Russian law signed extending presidential terms

Other News Materials 30 December 2008 18:26 (UTC +04:00)

Russia's President Dmitry Medvedev has signed a law extending presidential terms from four years to six, the Kremlin said Tuesday, a move seen as paving the way for Vladimir Putin's return to the presidency, AP reported.

Medvedev's final endorsement of the legislation follows its quick approval by the Kremlin-controlled parliament and all of Russia's 83 provincial legislatures. If enacted, the change would not apply to Medvedev's current term, due to end in 2012.

Putin, who remains very popular, was barred constitutionally from seeking a third straight term as president. He tapped his longtime protege Medvedev as his favored successor, ensuring Medvedev's landslide election in March.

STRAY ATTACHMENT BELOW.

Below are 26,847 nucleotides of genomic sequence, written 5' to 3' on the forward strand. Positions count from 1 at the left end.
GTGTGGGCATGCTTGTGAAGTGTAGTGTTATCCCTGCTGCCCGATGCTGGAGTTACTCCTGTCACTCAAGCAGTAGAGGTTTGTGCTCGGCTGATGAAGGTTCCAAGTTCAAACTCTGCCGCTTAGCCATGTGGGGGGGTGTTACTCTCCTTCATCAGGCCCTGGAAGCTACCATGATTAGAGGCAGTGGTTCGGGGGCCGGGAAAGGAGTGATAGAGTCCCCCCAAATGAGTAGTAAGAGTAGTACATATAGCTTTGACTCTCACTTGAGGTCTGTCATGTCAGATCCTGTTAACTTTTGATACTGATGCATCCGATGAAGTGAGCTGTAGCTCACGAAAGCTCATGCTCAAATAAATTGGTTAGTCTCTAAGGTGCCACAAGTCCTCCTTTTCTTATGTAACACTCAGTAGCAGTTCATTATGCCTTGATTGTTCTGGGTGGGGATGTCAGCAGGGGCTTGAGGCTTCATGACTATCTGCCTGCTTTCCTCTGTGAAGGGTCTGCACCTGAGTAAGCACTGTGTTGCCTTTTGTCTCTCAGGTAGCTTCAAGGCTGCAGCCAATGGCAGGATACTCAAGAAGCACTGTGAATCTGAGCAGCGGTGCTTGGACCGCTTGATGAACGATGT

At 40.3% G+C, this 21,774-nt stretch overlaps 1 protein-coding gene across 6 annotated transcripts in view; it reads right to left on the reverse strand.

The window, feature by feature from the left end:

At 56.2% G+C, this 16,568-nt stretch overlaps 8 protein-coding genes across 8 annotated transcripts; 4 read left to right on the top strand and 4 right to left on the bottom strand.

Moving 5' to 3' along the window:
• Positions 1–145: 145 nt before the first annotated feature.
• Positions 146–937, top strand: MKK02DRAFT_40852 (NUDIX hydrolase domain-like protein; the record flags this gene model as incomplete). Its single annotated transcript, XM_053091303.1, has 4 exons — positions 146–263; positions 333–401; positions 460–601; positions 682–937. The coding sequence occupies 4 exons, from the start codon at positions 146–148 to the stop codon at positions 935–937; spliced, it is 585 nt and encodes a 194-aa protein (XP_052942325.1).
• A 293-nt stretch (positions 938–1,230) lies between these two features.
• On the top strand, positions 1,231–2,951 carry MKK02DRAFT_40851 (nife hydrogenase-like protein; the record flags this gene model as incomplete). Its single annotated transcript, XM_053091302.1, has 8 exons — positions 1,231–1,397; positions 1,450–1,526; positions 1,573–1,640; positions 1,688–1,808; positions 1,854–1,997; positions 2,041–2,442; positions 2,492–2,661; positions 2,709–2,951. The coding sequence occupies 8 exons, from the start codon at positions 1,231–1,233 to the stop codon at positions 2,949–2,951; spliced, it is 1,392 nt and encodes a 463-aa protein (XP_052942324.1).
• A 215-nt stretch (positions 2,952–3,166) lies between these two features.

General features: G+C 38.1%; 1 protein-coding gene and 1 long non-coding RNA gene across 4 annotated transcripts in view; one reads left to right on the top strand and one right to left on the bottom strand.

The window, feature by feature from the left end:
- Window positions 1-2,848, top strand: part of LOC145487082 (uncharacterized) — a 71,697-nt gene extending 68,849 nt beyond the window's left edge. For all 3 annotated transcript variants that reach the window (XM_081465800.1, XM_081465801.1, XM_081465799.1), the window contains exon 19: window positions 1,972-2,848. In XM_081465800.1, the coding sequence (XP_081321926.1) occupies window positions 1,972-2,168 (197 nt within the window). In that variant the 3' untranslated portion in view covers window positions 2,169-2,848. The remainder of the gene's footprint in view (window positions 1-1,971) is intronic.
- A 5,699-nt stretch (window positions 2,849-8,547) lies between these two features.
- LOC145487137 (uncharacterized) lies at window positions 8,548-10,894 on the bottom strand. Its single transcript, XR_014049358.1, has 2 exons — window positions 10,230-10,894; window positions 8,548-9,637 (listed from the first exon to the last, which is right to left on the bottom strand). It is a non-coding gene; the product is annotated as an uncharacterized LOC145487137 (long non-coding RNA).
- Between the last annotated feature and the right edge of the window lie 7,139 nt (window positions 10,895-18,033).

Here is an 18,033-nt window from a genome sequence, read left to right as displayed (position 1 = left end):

Putin then became prime minister and leader of the United Russia party, which dominates the Duma, and he is still seen as the man calling the shots in Russia.

Putin has said the change was not tailored for him and would boost democracy. But the push to amend the constitution just months after Medvedev's election has led to speculation that his term could be cut short to allow Putin to return to the Kremlin.

Putin is not barred from running again after a break, and Medvedev's move to extend the presidential term sparked speculation that Putin might not wait until scheduled elections in 2012 to seek a return to the office.

Some analysts say Putin will need to act quickly if he wants to regain office because his popularity could be quickly eroded by the financial crisis.